President Obama's proposal to control college tuition and quality is not exactly what we had in mind, but we're glad he's trying to solve the problem of runaway college tuition.
More specifically, we're glad he's making a connection between the grants and loans the nation gives students to go to college and the college they choose.
On July 19 we editorialized that since the federal government is indirectly subsidizing these schools through the grants and loans it gives their students, it should use that as leverage to bring those prices down. Some colleges contain their costs, like our own Paul Smith's and, of course, North Country Community College. But others spend lavishly on things like presidential salaries, buildings and sports teams while driving their tuition up and adding to their students' debt.
Many of these schools are run by states, which should control their own affairs. The rest are private and should be free to do that kind of thing - but with the taxpayers' money?
We suggested in July that the federal government say, "We won't loan students money to go to any college with tuition higher than X." We also suggested that the government require each school to offer a certain proportion of academic scholarships - serious ones, not just a couple thousand dollars - before issuing student loans there.
Since then we've learned some good news: Private colleges pay much more than we thought to help cover the costs of students who are academically qualified but can't afford the full sticker price. Paul Smith's President John Mills said the percentage of his school's students who receive scholarship or "discount" funding is in the high 80s. That money comes not only from alumni but from the school's operational budget. He said all but the elite colleges do that and that the national average for the "unfunded discount" is 46 percent of tuition.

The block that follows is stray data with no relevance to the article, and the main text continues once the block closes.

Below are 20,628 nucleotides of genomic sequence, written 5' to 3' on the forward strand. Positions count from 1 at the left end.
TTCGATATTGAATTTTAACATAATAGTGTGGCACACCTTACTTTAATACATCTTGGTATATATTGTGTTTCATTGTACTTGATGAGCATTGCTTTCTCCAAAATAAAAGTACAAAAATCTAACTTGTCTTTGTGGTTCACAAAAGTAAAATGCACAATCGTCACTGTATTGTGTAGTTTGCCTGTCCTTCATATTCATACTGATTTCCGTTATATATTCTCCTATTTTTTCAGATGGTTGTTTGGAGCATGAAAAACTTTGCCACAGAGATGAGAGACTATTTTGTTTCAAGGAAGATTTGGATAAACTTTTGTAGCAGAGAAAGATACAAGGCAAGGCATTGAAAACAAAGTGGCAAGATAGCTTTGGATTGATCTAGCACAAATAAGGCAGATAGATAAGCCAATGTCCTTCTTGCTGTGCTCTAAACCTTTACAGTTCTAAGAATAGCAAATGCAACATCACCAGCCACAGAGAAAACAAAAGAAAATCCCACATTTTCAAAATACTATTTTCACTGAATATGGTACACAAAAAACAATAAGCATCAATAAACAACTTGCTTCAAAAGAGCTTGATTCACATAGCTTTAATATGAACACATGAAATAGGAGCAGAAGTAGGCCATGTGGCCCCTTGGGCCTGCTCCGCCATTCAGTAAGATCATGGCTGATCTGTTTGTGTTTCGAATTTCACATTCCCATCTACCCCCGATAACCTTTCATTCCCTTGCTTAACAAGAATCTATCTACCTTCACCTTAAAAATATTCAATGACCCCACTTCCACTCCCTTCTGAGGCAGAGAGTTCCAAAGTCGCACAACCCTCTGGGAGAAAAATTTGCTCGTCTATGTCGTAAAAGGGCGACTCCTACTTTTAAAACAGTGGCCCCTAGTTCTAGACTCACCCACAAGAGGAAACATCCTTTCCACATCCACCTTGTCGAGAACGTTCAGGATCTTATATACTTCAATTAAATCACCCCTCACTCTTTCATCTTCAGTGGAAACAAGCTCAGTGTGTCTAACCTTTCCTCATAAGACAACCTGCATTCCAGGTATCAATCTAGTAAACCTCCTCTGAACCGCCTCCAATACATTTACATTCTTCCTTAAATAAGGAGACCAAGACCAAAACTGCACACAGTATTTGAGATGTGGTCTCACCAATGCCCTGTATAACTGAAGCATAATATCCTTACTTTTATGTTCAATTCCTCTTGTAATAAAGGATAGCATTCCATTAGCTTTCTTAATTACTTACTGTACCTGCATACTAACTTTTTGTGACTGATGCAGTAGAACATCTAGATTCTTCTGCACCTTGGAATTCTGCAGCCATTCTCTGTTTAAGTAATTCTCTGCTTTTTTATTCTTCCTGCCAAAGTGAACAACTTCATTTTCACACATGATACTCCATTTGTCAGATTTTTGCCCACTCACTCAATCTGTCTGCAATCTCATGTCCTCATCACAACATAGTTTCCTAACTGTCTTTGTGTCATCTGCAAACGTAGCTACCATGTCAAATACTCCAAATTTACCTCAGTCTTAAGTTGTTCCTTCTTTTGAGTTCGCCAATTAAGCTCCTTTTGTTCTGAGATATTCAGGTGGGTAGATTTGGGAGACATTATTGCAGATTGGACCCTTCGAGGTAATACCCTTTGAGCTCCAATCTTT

So our second recommendation wouldn't be as hard to achieve as we thought.
Obama's plan would go further. He would have the Education Department rate colleges on their affordability as well as student success, using data such as graduation and transfer rates, graduates' incomes and how many go on to earn advanced degrees. Then he would tie those ratings to federal aid. Students at better-rated schools could get cheaper loans or bigger grants, while aid might be cut off for schools that aren't controlling costs, delivering quality education or opening their doors wide enough for low- and middle-income students.
We tend to agree with Rep. Bill Owens that the rating system would create unnecessary bureaucracy. It would also impose a "competency-based learning" curriculum on universities that, while perhaps beneficial, should come about organically.
It makes sense, though, that the American taxpayers get more assurance that their money that goes to universities - especially private ones - isn't wasted. That could, however, happen more simply than the way the president suggests.
This is a uniquely American situation. Many other countries, such as Canada, give more of their tax dollars to higher education to keep tuition more affordable for everyone. In the U.S., we tend to have higher prices and more aid to fill the gaps for those who need it. It's similar with health care.
Our nation also has an unbelievable number of colleges - more than 3,000 private and 1,650 public, numbers that are steadily growing. One would think this fierce competition would lead to lower tuition prices. Rather, in the 25 years from 1987 to 2012, it doubled for private colleges and tripled for public ones, according to College Board statistics (obtained via Bloomberg).
Public universities are supposed to be the affordable option, but they're less so now. States' monetary support for its colleges fell 26 percent over the last two decades, Daniel Luzer wrote in Washington Monthly (April 13, 2012).
Perhaps states meant to pressure their colleges to be more efficient, and maybe that's happened somewhat. But what's also happened is tuition hikes.
As a result, student debt has grown, and as a result of that, federal student aid has grown, too - but not as fast.
States really need to step it up on education.
Happily, some problems will work themselves out without government intervention. Amid the last five years' down economy, with so many college graduates unemployed, students have more people warning them to major in something with good job prospects. Also, costs might drop as more education is available online. And the competency-based learning revolution that PSC President Mills loves is probably going to happen, like it or not, because more people are demanding verification that all that tuition money buys actual, measurable learning.
Amid all this, states can help by properly funding education from kindergarten to university, and the U.S. government can help by not paying students to go to the most expensive colleges.